The dimensions of a vehicle can vary depending on the make, model, and year of the car. Common dimensions include the length, width, height, and wheelbase (the distance between the front and rear wheels).
The illustrations show dimensions, turning radii and weights of typical vehicles with specific reference to space needs and regulations for garages, parking places, entrances and passages.
In architecture, vehicle dimensions refer to the size and scale of vehicles that will be using the building or surrounding areas. This information is important for architects and designers to consider when planning the design and layout of parking lots, garages, driveways, and other areas where vehicles will be parked, stored, or driven.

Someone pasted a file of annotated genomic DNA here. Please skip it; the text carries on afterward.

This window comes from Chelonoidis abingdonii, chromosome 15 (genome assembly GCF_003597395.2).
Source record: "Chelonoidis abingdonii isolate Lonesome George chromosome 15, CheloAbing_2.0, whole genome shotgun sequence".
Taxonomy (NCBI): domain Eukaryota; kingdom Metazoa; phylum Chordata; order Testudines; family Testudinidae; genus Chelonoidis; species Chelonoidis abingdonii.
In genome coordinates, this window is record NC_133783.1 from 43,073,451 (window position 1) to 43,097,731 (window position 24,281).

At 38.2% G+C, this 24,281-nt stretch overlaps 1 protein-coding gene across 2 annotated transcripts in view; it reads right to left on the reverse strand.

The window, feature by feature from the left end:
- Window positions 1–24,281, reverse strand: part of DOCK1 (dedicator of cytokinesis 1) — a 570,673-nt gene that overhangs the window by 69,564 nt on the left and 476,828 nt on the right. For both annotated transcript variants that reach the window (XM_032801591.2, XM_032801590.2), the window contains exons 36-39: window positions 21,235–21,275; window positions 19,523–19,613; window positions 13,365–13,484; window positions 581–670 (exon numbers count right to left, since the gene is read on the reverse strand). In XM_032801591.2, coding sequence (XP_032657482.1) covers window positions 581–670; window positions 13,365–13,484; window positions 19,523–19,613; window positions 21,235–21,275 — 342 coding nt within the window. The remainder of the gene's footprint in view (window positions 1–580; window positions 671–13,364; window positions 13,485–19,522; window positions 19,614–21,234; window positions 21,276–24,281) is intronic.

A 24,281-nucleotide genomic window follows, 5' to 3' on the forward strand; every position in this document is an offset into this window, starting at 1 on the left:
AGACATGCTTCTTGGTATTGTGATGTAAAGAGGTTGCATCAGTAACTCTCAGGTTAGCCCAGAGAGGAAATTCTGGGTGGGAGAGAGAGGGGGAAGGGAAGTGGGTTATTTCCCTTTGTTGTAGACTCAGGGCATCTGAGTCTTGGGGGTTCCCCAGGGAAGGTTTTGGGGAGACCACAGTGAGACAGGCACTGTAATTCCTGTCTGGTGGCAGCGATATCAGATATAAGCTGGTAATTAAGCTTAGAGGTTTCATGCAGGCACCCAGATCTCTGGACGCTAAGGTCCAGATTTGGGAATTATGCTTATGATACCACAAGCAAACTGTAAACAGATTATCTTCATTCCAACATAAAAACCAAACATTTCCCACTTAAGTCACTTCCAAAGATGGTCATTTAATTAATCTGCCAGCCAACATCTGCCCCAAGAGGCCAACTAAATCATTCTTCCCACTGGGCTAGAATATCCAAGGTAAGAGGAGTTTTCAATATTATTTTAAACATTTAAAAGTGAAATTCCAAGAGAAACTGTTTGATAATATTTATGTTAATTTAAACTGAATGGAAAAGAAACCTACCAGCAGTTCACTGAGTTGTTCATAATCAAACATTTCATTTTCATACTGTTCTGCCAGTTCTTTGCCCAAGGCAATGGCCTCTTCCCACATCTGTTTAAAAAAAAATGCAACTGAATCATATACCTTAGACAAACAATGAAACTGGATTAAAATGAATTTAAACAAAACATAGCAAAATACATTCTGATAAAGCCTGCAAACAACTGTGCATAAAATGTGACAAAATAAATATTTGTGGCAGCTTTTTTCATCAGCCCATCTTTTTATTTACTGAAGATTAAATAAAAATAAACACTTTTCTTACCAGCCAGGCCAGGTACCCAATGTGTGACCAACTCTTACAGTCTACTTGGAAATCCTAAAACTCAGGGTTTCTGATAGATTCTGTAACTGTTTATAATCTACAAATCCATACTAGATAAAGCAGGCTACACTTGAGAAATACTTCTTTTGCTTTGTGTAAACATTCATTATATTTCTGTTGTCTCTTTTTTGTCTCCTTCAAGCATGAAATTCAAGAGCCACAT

Some common dimensions to consider in architectural design include:
- Vehicle width and height: to ensure that vehicles can fit into parking spaces and under overhangs without hitting their tops.
- Vehicle length: to ensure that there is enough room for vehicles to park, maneuver, and exit the area without hitting other vehicles or obstacles.
- Turning radius: to ensure that vehicles can make tight turns in tight spaces, such as in multi-level parking garages or tight driveways.
- Approach and departure angles: to ensure that vehicles can drive into and out of parking spaces or garages without scraping their undercarriages on the ground.
1) Scooters & bicycle
3) Subcompact cars
4) Compact cars
7) Pick up trucks
13) Boats – small
By considering these dimensions, architects and designers can create functional and efficient spaces that accommodate the vehicles that will be using them.